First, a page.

• Type 2 diabetes - Many individuals with BED often report a diagnosis of type 2 diabetes. However, there is conflicting evidence that BED causes type 2 diabetes. Many factors may cause type 2 diabetes such as depression and obesity. Therefore, more research is required to determine BED as a direct cause of type 2 diabetes

Poor mental health and behavioural issues may occur alongside BED, such as:

  • Self-hatred
  • Depression 
  • Social isolation
  • Severe anxiety


How can I prevent binge eating disorder?

There is no way of preventing the development of binge eating disorder. However, management techniques (e.g., psychological interventions) may be utilised to prevent further binge eating episodes. Seeing a healthcare professional when you are experiencing 

How common is binge eating disorder?

Within the United Kingdom, approximately 1 in 50 people experience a binge eating disorder. In addition, 40% of individuals diagnosed with BED identify as male. Binge eating disorders may affect anyone regardless of ethnicity, age, background or gender.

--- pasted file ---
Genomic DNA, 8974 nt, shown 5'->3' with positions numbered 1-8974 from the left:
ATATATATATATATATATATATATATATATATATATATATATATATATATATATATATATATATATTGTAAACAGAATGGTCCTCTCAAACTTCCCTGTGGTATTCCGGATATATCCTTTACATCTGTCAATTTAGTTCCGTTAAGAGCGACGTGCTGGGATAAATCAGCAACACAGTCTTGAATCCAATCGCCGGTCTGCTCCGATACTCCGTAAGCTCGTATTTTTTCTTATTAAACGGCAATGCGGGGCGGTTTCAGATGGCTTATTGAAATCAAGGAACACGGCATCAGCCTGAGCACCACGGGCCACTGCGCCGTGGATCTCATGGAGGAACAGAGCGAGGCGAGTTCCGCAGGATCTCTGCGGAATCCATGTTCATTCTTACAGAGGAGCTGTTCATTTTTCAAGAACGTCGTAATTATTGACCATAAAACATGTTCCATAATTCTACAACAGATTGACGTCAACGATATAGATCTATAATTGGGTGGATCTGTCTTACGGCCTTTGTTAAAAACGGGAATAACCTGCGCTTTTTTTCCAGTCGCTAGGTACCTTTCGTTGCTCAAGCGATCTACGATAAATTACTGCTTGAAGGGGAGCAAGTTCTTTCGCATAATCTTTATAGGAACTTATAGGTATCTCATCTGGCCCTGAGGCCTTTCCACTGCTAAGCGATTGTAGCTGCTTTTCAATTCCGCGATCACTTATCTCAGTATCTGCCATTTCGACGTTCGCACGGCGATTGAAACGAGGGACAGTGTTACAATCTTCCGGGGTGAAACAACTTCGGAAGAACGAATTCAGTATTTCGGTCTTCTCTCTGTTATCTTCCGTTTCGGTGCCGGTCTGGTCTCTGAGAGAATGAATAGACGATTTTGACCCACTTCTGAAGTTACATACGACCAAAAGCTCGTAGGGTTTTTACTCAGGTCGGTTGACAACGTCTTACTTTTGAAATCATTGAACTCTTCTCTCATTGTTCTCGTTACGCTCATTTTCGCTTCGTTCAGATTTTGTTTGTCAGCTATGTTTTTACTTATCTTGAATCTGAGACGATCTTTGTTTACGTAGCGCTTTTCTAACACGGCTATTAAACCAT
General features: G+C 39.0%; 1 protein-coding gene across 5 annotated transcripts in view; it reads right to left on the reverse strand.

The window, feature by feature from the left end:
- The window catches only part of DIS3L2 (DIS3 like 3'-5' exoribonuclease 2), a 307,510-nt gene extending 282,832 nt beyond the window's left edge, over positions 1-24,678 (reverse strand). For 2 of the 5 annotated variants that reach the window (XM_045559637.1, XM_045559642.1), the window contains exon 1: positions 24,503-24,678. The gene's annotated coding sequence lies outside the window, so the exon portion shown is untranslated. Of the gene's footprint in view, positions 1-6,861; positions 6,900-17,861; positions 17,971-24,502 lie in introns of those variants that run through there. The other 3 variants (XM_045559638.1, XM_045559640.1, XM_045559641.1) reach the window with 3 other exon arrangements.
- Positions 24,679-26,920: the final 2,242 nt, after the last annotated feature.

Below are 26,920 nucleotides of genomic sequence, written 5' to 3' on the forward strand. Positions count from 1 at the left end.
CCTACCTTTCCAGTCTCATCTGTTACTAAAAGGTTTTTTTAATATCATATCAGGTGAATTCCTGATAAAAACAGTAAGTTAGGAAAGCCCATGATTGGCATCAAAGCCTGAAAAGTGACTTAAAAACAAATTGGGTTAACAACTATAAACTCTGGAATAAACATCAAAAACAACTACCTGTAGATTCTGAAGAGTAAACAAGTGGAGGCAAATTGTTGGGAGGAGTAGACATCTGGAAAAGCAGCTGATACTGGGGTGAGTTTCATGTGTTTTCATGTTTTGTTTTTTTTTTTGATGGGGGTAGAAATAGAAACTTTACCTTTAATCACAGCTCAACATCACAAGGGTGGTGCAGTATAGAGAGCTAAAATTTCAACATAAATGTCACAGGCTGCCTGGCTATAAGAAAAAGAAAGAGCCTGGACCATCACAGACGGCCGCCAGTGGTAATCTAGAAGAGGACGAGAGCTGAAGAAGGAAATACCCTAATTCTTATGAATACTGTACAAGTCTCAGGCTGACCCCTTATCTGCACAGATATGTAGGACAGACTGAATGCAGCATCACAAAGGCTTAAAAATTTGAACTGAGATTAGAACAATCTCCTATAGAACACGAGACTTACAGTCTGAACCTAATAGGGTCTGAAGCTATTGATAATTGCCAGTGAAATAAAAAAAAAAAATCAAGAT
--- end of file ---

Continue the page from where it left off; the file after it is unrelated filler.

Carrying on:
When should I see a doctor?

Binge eating disorder is mostly associated with binge-eating episodes. Binge-eating episodes may look like eating until you are uncomfortably full, eating a large amount of food within a set period, feeling a lack of control when eating, or having feelings of guilt after eating. If you are experiencing any of these symptoms you must seek professional help. It is also important to see your GP when you have any issues with eating, as these may suggest any number of eating disorder(s). You can use this resource to bring along to your first doctor’s appointment to help you speak about the symptoms you have been experiencing.